The Right Way to Store Sweaters, According to Experts

Keep them in great shape season after season.

<p>Getty Images</p>

Getty Images

From cashmere to wool to cotton and more, sweaters are essential to any wardrobe, but they can often be a bit bulky and hard to store in your closet. Properly storing your favorite go-to knits is imperative to keeping them in great shape season after season. “I recommend storing sweaters in a temperature-controlled space, shielded from direct sunlight, within an open and well-ventilated environment,” says Shaniece Jones, Declutter & Closet Organization Expert. “Opting for a concealed storage option provides a protective shield against dust, insects, pilling, stains, and discoloration.”

Improper storing methods can also cause your sweaters to develop unsightly wrinkles, crease marks, and even bumps, which can be hard to remove depending on the material. Who wants that added trouble when trying to put together an outfit? Certainly not us. Everyone’s closet is different, but there are some easy steps we can all take to keep our beloved clothing in proper shape. That's why we spoke with expert closet organizers to seek out the best and easiest ways to store sweaters in any home.

The Proper Storage Technique

Though there are different ways to properly store your knits, folding sweaters on a shelf is usually the best way to organize them, depending on the environment (remember: we want a cool and dark place to keep insects away!). If you’re tight on space or don’t have open shelves, try lightly folding, or even rolling, them into a dresser drawer.

“Storing the same fabrics together or placing the thinner fabrics at the bottom of a stack on open shelving, depending on the thickness, is a good approach to open shelving and will help them look aesthetically pleasing on the shelf,” says Jones. “I recommend not stacking your sweaters more than 4 sweaters high for thicker sweaters and 5 for thinner sweaters.”

Be sure to consider materials as well. Materials like wool, angora, fur, cashmere, and feathers demand a little extra care, as they are more susceptible to damage. Meticulously folding sweaters will be key for these fabrics. Jones recommends folding each arm straight across, then folding each side towards the middle until the sleeve edges meet in the center. Lastly, fold it in half from top to bottom (or three-fold, depending on the bulk and length) before flipping it over and tucking it away on the shelf.

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Using Hangers

Ah, the ever-controversial question! The short answer: it’s complicated. “We just don't usually recommend hanging sweaters regularly on a hanger as this can stretch them and pucker the shoulders,” says Jamie Hord, Founder of Horderly Professional Organizing. However, if you live in a cramped apartment like ours, where dresser space is extremely limited, there are ways to keep your sweaters safe from disfiguration when using hangers for storage.


Hord recommends hangers with velvet to help keep knits from kinking when hung over the bar of the hanger. When storing, the proper folding technique is important to prevent damage as well – be sure to never hang by the sleeves, as this will create unsightly “gargoyle” shoulders.

Firstly, you’ll want to fold your sweater in half and line up the sleeves. Next, lay your go-to cable knit and place the hanger on top so the hook is lying between the body and the arm of the sweater. Lastly, wrap the sleeves and body over each respective shoulder of the hanger, and tuck the excessive fabric under the bottom bar. Ta-da! You now have a perfect hanging sweater without worry of marks or stretches.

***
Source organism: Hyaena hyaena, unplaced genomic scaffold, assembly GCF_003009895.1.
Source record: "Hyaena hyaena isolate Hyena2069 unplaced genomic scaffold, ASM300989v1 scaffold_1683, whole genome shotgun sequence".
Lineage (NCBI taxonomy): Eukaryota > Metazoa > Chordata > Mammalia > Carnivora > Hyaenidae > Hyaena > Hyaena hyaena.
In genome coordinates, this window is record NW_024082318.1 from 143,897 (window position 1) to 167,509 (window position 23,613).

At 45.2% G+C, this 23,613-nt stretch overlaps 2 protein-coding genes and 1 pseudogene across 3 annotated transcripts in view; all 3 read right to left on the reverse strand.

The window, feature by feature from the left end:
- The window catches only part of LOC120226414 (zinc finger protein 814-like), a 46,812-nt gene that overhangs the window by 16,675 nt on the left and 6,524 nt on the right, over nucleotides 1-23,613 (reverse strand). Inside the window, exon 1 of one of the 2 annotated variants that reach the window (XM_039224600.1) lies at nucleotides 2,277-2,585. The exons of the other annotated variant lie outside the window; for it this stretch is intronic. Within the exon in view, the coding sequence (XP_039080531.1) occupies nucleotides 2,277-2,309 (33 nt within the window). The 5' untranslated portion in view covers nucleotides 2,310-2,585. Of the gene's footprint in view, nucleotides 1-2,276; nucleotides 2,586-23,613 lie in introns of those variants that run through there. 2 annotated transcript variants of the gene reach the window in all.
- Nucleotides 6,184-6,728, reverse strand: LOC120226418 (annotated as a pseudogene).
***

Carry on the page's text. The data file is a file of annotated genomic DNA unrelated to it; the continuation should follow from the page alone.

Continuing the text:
Sweater With Embellishments

If your sweaters have any embellishments, such as pearl buttons or bows, you’ll want to be extra diligent about storage, to prevent damage or snags to other garments. If you’re stacking your folded sweaters on top of one another, Jones recommends using acid-free tissue paper to lay between each sweater for protection. This is also great for separating tops that have colorful dyes, as it will prevent bleeding into more sensitive fabrics and neutral-colored knits. Do not buy colored tissue paper as this can also bleed into the fabric of your sweaters.

<p>Getty Images</p>

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Keeping Open Shelves Organized

Though open shelves are the most ideal for sweater storage, due to the bulky nature of knits, they can become a disorganized mess in a flash. Jones recommends utilizing sweater boxes, acrylic shelf dividers, and breathable cotton canvas storage bags to keep things tidy. Plus, these tools will help to ensure sweaters stay beautifully arranged on the shelf, rather than sliding all over the place. Jones also notes that these organizers “contribute to the maintenance of the sweaters and help extend the longevity and preservation of the sweater by protecting them from dust, fend off moths, mysterious stains, and help maintain the shape of the sweater.”

When folding knits, Jones also recommends organizing by color for a put-together look. Within your stacks of 4 to 5 sweaters, stack those with similar color schemes together so you can easily find what you’re looking for when styling an outfit.

Protecting Sweaters From Bugs

“For those who prefer to store and display their sweaters on open shelving, I recommend protecting against moth damage with the use of lavender pouches,” says Jones. “Lavender possesses natural bug-repellent properties whereas cedar, while also effective, can leave oil stains on certain fabrics.” Be sure to never store your sweaters in an attic or basement unless properly tucked away in cotton storage containers. This is the perfect breeding ground for mildew and moths. Jones also cautions against using plastic bags for storage in these areas, as “plastic can trap moisture and lead to mold and mildew.”

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